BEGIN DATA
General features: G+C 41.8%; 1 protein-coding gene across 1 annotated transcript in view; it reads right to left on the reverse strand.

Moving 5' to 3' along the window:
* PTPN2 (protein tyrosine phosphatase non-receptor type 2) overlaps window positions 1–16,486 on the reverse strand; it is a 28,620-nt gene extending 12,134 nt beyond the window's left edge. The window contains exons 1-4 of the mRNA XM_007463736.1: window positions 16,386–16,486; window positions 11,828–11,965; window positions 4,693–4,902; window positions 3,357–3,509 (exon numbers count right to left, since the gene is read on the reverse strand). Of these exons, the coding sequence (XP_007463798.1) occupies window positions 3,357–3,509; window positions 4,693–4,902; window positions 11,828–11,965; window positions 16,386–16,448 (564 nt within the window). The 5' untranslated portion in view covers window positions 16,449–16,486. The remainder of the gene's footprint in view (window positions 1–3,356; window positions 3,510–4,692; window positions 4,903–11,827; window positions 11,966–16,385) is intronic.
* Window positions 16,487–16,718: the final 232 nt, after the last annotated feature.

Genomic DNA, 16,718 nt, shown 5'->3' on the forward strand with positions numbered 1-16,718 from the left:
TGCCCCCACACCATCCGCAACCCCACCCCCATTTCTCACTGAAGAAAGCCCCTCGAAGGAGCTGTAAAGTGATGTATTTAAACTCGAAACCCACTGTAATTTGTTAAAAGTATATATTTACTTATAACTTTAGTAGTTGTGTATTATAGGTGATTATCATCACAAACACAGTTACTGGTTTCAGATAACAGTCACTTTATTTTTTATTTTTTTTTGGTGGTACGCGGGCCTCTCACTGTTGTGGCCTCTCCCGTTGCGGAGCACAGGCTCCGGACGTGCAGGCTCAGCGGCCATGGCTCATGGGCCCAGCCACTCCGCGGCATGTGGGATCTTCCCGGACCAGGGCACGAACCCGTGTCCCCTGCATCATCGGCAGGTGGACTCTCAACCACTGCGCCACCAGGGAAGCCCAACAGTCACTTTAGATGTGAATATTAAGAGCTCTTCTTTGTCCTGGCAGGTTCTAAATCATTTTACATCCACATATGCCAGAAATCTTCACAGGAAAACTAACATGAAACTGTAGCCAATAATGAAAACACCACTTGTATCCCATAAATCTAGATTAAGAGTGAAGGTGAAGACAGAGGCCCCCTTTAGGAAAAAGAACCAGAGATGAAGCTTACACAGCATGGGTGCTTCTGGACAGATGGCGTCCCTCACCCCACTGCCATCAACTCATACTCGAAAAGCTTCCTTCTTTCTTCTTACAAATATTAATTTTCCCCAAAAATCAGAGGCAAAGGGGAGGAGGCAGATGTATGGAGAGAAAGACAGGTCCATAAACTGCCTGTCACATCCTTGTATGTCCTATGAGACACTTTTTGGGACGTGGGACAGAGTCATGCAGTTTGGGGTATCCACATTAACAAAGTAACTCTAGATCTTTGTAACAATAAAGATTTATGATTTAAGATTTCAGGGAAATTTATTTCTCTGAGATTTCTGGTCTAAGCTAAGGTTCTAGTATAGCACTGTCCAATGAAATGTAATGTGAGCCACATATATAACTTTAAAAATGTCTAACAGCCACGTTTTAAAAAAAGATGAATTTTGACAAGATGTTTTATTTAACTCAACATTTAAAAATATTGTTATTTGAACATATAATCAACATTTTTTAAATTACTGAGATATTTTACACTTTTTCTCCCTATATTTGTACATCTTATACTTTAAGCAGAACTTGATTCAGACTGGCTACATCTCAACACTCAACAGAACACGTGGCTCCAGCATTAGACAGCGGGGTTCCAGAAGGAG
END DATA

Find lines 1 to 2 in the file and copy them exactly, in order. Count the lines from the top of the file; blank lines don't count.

General features: G+C 41.8%; 1 protein-coding gene across 1 annotated transcript in view; it reads right to left on the reverse strand.

Moving 5' to 3' along the window: